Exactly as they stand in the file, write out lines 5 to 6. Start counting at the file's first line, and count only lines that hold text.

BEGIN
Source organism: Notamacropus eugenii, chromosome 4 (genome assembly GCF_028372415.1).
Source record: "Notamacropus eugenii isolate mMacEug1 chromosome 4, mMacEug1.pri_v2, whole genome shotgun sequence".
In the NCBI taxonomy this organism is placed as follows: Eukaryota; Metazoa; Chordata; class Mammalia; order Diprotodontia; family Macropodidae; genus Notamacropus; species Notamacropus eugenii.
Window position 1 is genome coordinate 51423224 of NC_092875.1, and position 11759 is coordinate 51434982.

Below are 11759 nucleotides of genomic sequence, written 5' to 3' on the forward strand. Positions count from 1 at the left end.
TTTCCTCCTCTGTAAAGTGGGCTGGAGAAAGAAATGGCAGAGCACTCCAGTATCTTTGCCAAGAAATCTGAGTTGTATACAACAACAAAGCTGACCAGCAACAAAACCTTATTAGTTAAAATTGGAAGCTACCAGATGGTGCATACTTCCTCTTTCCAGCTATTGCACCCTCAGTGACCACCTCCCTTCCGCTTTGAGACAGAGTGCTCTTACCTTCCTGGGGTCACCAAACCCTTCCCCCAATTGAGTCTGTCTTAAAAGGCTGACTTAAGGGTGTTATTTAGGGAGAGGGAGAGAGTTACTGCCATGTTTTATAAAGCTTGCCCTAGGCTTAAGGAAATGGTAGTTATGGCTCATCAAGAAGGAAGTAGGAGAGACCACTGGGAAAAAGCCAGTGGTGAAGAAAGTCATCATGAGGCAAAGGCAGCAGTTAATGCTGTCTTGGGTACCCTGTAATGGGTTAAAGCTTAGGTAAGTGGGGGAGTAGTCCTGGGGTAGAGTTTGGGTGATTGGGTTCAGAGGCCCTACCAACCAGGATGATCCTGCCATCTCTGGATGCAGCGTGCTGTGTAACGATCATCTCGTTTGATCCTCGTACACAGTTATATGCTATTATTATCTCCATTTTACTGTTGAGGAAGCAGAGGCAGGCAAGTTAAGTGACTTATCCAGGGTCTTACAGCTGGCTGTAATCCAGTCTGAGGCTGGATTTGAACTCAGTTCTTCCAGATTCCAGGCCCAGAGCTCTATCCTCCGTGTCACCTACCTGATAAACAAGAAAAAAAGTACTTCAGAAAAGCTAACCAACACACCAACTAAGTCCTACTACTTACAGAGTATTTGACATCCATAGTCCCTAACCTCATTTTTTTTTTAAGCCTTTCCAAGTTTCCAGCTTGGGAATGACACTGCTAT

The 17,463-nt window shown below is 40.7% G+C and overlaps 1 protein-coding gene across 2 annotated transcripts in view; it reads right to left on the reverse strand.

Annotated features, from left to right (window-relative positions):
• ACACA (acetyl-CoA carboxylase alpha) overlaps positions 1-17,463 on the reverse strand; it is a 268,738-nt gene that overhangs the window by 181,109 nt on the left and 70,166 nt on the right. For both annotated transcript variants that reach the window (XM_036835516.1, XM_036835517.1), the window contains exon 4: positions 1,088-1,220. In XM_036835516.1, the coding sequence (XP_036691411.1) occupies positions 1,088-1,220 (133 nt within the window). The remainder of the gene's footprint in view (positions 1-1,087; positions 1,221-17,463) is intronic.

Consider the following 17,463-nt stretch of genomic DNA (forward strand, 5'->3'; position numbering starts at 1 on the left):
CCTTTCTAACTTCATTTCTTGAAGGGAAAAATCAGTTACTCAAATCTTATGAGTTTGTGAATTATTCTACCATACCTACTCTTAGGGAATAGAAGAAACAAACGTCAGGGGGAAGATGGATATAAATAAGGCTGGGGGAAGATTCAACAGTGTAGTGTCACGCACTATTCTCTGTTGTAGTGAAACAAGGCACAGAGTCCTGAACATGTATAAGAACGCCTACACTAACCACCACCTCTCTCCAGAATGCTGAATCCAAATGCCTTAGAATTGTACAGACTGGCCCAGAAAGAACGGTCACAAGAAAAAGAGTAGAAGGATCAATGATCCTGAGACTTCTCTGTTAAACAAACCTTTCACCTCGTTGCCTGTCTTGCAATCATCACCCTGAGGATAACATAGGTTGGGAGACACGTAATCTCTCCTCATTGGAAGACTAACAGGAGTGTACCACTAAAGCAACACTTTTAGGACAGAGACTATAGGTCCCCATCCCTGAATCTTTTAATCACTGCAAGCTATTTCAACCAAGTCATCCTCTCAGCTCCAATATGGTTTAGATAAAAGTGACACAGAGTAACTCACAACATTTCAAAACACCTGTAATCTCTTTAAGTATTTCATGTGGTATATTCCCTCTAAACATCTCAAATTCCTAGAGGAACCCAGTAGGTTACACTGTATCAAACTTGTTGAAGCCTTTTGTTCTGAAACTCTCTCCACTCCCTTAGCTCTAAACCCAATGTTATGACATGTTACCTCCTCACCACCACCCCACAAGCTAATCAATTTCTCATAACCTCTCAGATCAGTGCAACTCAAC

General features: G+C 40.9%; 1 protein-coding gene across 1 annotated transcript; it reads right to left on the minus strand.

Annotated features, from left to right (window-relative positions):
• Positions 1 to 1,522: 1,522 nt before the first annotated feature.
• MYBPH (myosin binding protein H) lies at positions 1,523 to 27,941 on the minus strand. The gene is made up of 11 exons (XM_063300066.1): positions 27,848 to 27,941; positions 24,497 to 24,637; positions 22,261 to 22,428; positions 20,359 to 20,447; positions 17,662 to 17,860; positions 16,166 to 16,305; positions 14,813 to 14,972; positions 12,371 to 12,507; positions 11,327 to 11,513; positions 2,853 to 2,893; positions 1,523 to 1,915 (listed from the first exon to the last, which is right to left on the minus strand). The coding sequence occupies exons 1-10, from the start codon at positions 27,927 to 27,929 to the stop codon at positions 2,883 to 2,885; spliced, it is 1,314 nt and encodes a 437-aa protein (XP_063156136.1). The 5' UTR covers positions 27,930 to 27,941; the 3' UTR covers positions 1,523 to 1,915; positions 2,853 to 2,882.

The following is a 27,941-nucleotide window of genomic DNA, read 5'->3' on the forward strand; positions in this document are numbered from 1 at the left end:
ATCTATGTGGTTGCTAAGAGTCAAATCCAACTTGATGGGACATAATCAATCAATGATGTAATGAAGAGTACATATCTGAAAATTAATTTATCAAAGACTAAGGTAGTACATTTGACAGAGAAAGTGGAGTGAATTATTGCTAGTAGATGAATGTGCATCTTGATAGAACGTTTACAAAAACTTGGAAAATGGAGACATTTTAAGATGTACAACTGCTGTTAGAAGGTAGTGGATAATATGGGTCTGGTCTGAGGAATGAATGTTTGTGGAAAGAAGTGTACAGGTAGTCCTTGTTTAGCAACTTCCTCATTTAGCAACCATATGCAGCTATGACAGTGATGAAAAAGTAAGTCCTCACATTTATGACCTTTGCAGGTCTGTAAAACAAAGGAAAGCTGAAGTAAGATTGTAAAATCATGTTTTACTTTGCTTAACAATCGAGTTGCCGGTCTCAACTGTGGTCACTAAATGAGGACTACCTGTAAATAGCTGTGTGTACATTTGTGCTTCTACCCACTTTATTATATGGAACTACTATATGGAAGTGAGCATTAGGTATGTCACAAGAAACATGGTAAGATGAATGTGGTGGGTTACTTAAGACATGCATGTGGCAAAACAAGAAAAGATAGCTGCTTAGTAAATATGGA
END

Below are 11759 nucleotides of genomic sequence, written 5' to 3' on the forward strand. Positions count from 1 at the left end.
TTTCCTCCTCTGTAAAGTGGGCTGGAGAAAGAAATGGCAGAGCACTCCAGTATCTTTGCCAAGAAATCTGAGTTGTATACAACAACAAAGCTGACCAGCAACAAAACCTTATTAGTTAAAATTGGAAGCTACCAGATGGTGCATACTTCCTCTTTCCAGCTATTGCACCCTCAGTGACCACCTCCCTTCCGCTTTGAGACAGAGTGCTCTTACCTTCCTGGGGTCACCAAACCCTTCCCCCAATTGAGTCTGTCTTAAAAGGCTGACTTAAGGGTGTTATTTAGGGAGAGGGAGAGAGTTACTGCCATGTTTTATAAAGCTTGCCCTAGGCTTAAGGAAATGGTAGTTATGGCTCATCAAGAAGGAAGTAGGAGAGACCACTGGGAAAAAGCCAGTGGTGAAGAAAGTCATCATGAGGCAAAGGCAGCAGTTAATGCTGTCTTGGGTACCCTGTAATGGGTTAAAGCTTAGGTAAGTGGGGGAGTAGTCCTGGGGTAGAGTTTGGGTGATTGGGTTCAGAGGCCCTACCAACCAGGATGATCCTGCCATCTCTGGATGCAGCGTGCTGTGTAACGATCATCTCGTTTGATCCTCGTACACAGTTATATGCTATTATTATCTCCATTTTACTGTTGAGGAAGCAGAGGCAGGCAAGTTAAGTGACTTATCCAGGGTCTTACAGCTGGCTGTAATCCAGTCTGAGGCTGGATTTGAACTCAGTTCTTCCAGATTCCAGGCCCAGAGCTCTATCCTCCGTGTCACCTACCTGATAAACAAGAAAAAAAGTACTTCAGAAAAGCTAACCAACACACCAACTAAGTCCTACTACTTACAGAGTATTTGACATCCATAGTCCCTAACCTCATTTTTTTTTTAAGCCTTTCCAAGTTTCCAGCTTGGGAATGACACTGCTAT